I had a different experience than you, GretnaGrn, though we were peers. Being on the team and therefore the meal plan, we ate there all four years (for redshirted me, five). The sense I got was after freshman year, if not sooner, no one wanted to eat there. It could have been the TUPF situation where wealthy kids turned up their noses; it certainly was beneath upperclassmen to be seen there amongst the freshmen. The food, at least lunch and dinner, was typical average-to-bad mass-produced stuff, except for the New Orleans dishes, much of which is better when made in large quantities, sitting in pots half a day (red beans, jambalaya, etc.) Breakfast was good of course (all you can eat bacon? C'mon!). The addition of the frozen yogurt machine in my third or fourth year - even despite it being constantly empty or broken - was a boon to us unlimited calorie athletes and a boondoggle for freshmen trying not to have the "freshman 15" become the "freshman 40".

I should have clarified; it was a big social experience as a freshman. As folks moved off campus, it ceased being so sometime during sophomore year. I meant as a freshman but never said it in my post.

And let's not forget unlimited, and varied, sugary cereals at breakfast as well!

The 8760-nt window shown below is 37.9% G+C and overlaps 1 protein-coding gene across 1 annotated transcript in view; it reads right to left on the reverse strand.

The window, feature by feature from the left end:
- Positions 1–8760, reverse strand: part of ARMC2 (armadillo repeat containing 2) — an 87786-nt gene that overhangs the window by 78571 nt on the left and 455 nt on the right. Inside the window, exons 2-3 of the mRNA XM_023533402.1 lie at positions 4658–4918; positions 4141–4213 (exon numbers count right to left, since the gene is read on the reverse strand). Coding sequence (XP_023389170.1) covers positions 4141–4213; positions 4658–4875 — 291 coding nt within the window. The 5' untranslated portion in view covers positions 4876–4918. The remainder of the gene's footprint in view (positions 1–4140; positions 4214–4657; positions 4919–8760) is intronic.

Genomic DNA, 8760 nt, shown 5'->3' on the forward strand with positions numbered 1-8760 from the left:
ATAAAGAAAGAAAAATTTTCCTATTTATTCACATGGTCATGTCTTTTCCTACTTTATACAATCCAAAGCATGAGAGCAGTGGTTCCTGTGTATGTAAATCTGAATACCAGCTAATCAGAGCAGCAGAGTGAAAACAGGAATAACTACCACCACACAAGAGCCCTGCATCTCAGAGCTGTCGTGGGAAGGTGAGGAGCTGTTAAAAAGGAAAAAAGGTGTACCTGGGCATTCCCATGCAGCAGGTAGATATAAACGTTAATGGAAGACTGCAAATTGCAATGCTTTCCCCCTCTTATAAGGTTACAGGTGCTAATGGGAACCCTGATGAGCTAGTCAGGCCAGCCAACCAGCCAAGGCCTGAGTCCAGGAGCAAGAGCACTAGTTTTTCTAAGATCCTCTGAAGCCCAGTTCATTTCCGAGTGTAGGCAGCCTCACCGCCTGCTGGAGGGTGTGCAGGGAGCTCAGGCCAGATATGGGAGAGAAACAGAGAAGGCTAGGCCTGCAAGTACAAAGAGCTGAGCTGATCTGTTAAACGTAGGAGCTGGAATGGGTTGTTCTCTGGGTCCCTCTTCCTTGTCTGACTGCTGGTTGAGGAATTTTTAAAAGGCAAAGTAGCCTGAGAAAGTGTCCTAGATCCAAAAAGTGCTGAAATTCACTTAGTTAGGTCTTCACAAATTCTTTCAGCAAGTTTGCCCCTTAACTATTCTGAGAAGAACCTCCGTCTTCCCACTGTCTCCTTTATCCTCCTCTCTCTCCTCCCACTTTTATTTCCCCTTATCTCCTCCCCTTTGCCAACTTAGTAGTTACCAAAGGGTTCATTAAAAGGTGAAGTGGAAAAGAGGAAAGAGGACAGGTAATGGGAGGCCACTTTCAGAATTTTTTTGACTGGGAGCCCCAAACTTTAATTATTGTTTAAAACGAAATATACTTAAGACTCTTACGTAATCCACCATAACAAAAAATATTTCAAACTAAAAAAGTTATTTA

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PostPosted: Wed Feb 28, 2018 10:31 am 
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Interesting that we worked out a deal to share with Loyola, though I suppose that was the food service company and not necessarily the schools. I had nearly ZERO interaction with Loyola, or Loyola students, in my time at Tulane. Never stepped foot on their campus outside of two times being in a friend's car who parked in their garage.

Though interestingly I crossed paths with a woman last weekend wearing a Camellia Grill tshirt, and upon my acknowledging comment, she said she went to Loyola. I said "Tulane", we nodded knowing approval at each other, and continued on our ways. I wonder what the Loyola alumni count is here in Cincinnati (probably single digits).


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PostPosted: Wed Feb 28, 2018 10:46 am 
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PeteRasche wrote:
I had a different experience than you, GretnaGrn, though we were peers. Being on the team and therefore the meal plan, we ate there all four years (for redshirted me, five). The sense I got was after freshman year, if not sooner, no one wanted to eat there. It could have been the TUPF situation where wealthy kids turned up their noses; it certainly was beneath upperclassmen to be seen there amongst the freshmen. The food, at least lunch and dinner, was typical average-to-bad mass-produced stuff, except for the New Orleans dishes, much of which is better when made in large quantities, sitting in pots half a day (red beans, jambalaya, etc.) Breakfast was good of course (all you can eat bacon? C'mon!). The addition of the frozen yogurt machine in my third or fourth year - even despite it being constantly empty or broken - was a boon to us unlimited calorie athletes and a boondoggle for freshmen trying not to have the "freshman 15" become the "freshman 40".